This practice led to communists deserting working class independence from the ALP and capital. The switch to social democracy by these “communist” leaders reached its peak during the 1983 Hawke and Keating’s ALP Accord with the ACTU. Some leading CPA members, also in leading positions of peak trade unions, including the ACTU, strongly pushed the Accord on workers, much to the disgust of many rank and file members and organisers. It was inevitable that some of these leaders took the next logical step of leaving the CPA to join the ALP and seeking preselection for parliamentary seats. Ultimately, this and the abandonment of Marxism led to the CPA becoming irrelevant, and it was only a matter of time before the remaining members dismantled it in 1991. The same so-called communists had supported the deregistration of the BLF by the Hawke government in 1980s.
An important area of political difference was the attitude to parliament and parliamentary elections. For many years the CPA stood candidates for election, with little result or influence. There was virtually no analysis or criticism raised that parliament was a bourgeois institution; on the one hand it was formed by democratic election, and on the other hand it relied on the two-party competition (Liberal – Labor) promoted by the bourgeois media and the wealthy capitalist patrons of the main parties. The illusion that democracy was the right to vote every three years for a parliamentary party was assumed to be the only real democracy that would reflect the needs and desires of the masses. The CPA accepted and strengthened this illusion, and encouraged the further deception that socialism could be achieved through this bourgeois institution.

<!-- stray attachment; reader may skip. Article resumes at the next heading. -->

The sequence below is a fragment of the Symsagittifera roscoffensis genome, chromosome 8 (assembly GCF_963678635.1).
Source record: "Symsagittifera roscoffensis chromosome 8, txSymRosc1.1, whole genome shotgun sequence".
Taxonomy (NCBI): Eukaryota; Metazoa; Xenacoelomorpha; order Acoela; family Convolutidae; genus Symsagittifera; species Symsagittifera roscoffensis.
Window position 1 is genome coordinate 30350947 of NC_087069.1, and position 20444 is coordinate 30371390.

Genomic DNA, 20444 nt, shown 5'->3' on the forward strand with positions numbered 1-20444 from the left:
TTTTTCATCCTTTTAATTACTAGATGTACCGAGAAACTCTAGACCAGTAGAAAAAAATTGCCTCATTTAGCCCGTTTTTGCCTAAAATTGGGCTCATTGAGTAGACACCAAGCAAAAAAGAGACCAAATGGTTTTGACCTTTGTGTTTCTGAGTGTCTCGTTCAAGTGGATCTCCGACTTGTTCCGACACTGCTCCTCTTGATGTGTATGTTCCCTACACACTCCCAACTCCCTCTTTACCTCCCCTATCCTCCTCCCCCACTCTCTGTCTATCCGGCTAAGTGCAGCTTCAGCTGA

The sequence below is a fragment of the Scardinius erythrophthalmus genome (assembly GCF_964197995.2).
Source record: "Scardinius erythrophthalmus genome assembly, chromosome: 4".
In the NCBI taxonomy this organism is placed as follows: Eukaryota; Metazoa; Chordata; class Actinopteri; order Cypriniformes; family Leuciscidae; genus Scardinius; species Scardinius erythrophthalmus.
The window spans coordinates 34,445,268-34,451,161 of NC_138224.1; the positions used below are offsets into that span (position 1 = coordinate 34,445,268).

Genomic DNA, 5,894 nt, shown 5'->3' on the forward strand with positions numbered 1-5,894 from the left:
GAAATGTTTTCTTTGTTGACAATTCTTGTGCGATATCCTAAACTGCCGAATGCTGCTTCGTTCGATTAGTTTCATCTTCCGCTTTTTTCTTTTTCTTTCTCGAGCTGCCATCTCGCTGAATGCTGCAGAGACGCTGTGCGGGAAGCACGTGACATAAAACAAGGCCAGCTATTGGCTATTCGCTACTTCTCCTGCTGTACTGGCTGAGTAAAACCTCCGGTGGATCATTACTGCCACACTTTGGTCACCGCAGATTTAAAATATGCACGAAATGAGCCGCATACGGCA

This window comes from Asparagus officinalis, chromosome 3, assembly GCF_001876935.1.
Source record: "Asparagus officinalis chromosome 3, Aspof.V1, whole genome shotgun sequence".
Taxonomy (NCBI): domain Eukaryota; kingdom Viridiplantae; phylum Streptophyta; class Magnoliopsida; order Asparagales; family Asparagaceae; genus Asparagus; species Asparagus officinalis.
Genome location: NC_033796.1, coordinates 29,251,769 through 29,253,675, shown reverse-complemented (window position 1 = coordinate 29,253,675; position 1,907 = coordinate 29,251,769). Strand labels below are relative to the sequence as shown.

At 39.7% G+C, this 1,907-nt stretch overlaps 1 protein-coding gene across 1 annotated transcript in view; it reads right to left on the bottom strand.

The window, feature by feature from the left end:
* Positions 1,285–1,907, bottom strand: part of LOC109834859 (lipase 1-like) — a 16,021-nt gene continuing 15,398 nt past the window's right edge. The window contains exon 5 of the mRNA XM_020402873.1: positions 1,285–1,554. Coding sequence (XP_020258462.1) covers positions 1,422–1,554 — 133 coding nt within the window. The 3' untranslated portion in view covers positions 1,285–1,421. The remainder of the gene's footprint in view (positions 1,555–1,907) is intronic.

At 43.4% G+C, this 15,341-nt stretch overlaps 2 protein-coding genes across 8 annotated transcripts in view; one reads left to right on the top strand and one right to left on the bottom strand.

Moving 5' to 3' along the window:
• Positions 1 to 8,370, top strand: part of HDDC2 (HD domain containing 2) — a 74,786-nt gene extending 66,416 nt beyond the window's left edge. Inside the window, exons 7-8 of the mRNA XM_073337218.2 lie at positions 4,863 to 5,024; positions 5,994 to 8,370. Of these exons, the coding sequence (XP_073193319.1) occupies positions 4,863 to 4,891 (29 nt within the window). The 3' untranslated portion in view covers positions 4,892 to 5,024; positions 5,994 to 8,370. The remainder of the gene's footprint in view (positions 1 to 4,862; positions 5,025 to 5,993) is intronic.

The CPA (M-L) has never rejected the idea of standing members for parliamentary election. However, in our view parliament can be used to advance the revolutionary objectives of the working class in the right timing and conditions, but importantly as a reflection of working class support, rather than a means of getting that support. Furthermore, it would be mainly as a platform to promote the revolutionary position of the Party and support the revolutionary struggle of the people, in times when this was legal. The great distinction of the CPA (M-L) position was - and continues to be - the emphasis on mass work among the people in workplaces, communities, trade unions and progressive organisations.